This online symposium seeks to consider what impact, globally, the terrorist attacks of September 11, 2001 had on freedom of expression and media liberty. The underlying hypothesis of the symposium seems to be that the impact has been uniformly negative, with governments invoking national security concerns to justify crackdowns on both dissident speech and media liberty. That some such impacts have occurred, even in democratic countries, cannot be doubted. Furthermore, any number of autocratic or autocratic-leaning countries such as Russia, Turkey, and increasingly India have undoubtedly used often-concocted terrorism concerns to suppress political opposition. In the United States, however, the actual impact of 9/11 and the subsequent “War on Terror” on speech and press freedoms has been complex, and in many ways much less than expected. In fact, free speech rights vis-à-vis the government remain largely robust in the United States; the real conflicts and issues today concern the role of private Internet companies, notably social media, in restricting free speech.
Background: The First Amendment Law of Incitement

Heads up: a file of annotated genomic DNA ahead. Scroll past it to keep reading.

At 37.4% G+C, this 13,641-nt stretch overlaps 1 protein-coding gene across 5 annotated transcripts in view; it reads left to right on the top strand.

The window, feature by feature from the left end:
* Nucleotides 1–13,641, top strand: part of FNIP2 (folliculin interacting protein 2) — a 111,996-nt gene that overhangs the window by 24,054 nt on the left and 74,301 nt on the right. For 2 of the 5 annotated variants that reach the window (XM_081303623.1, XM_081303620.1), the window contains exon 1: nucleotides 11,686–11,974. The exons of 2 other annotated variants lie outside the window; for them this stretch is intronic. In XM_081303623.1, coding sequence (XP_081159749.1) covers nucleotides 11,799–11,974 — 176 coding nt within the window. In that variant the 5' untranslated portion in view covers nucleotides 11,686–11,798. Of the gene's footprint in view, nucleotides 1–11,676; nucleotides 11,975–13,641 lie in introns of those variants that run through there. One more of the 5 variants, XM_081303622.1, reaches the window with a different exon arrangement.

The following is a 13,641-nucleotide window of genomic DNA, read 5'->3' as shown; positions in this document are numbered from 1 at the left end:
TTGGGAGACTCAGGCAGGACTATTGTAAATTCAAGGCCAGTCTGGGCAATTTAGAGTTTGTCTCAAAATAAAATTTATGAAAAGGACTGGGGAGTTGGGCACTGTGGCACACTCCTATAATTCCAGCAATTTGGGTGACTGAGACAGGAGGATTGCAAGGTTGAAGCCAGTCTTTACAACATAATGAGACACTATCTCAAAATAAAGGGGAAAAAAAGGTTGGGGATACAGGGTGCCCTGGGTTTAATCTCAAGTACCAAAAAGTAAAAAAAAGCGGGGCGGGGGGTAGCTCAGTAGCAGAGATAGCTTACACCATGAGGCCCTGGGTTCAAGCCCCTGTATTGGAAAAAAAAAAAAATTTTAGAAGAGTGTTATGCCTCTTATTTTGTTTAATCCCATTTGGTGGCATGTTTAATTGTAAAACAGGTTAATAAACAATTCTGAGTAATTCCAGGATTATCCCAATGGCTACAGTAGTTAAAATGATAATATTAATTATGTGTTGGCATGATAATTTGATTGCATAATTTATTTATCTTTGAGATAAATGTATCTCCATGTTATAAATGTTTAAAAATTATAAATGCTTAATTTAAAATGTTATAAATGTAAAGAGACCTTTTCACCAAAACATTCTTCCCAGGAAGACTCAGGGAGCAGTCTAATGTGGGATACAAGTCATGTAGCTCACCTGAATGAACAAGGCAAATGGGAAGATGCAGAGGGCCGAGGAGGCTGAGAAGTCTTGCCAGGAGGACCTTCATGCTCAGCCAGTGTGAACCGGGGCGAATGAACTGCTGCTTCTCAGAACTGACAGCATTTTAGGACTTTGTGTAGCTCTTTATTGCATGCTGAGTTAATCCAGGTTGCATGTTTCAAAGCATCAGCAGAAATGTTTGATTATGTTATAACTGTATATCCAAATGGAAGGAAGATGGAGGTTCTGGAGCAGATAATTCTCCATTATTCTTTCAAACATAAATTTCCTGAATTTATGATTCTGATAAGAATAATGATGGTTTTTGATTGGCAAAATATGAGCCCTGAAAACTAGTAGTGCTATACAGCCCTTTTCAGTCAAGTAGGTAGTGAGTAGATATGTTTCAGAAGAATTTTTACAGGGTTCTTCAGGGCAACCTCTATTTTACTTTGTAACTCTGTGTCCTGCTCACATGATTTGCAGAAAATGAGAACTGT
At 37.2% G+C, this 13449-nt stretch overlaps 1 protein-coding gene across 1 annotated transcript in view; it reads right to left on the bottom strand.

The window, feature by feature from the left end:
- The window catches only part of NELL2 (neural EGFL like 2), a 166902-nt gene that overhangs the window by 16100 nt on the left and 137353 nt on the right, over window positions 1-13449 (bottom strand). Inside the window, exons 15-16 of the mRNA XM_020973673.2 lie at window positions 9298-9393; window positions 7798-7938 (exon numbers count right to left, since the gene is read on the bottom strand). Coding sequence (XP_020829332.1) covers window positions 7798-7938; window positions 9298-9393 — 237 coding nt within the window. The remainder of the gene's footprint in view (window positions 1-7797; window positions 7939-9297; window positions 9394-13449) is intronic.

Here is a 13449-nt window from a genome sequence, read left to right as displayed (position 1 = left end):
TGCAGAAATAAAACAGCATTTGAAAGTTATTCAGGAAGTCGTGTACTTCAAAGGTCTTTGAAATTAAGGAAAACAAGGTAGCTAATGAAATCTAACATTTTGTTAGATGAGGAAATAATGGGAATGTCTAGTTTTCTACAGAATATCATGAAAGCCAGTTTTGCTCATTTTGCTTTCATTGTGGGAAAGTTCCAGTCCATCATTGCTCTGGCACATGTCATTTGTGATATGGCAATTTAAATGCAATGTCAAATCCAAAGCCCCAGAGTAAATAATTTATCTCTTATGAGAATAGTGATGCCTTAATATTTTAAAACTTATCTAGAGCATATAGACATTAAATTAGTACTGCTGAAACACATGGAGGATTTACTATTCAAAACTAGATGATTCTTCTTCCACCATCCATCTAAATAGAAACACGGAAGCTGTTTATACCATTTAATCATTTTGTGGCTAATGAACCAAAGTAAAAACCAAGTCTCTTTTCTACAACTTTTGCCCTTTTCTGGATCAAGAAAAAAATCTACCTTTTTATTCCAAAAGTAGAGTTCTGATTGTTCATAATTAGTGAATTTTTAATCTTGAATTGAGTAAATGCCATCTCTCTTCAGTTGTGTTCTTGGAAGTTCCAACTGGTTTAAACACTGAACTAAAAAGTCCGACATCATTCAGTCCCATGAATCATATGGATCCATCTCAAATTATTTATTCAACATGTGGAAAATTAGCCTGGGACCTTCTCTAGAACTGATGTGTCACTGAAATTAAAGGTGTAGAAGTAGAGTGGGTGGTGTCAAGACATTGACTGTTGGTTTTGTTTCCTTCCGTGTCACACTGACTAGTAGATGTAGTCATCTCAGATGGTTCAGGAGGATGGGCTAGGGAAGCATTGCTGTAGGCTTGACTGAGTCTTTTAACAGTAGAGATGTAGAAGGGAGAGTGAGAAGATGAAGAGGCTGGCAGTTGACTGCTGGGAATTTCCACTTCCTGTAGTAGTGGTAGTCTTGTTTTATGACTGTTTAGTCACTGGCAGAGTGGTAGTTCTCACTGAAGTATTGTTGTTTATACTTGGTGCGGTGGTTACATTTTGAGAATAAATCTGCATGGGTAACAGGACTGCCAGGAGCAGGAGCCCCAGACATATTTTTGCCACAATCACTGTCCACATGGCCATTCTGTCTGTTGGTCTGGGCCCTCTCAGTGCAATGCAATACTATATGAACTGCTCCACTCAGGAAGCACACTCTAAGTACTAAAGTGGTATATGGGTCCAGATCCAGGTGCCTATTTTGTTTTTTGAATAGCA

The First Amendment to the Constitution of the United States provides that “Congress shall make no law […] abridging the freedom of speech, or of the press.” Though by its terms the Amendment only restricts the power of Congress, the Supreme Court of the United States has interpreted the provision to restrict the authority of all U.S. governmental entities, at the federal as well as at the state and local levels. Though protections for freedom of speech and the press raise many difficult legal problems, one prominent issue that the Supreme Court has been struggling with for over a century, since the Court first seriously considered the meaning of the First Amendment in 1919, is the extent to which the First Amendment protects speech that promotes or “incites” violence. For the first half century that it considered the issue, a majority of the Supreme Court gave very limited or no protection to speech inciting violence, albeit over dissents from Justices Oliver Wendell Holmes, Jr. and Louis Brandeis, two of the most highly respected Justices in American history. In 1969, however, the Court changed tack and adopted probably the most-speech protective standard in the world regarding incitement. In the case Brandenburg v. Ohio (which involved the prosecution of a leader of the Ku Klux Klan or KKK, a white-supremacist terrorist organization), the Court said that speech could be prosecuted as incitement only if it “is directed to inciting or producing imminent lawless action and is likely to incite or produce such action.” And the Supreme court subsequently clarified that prosecution under this standard is permissible only when violence is likely to, or does, occur immediately after the speech being prosecuted.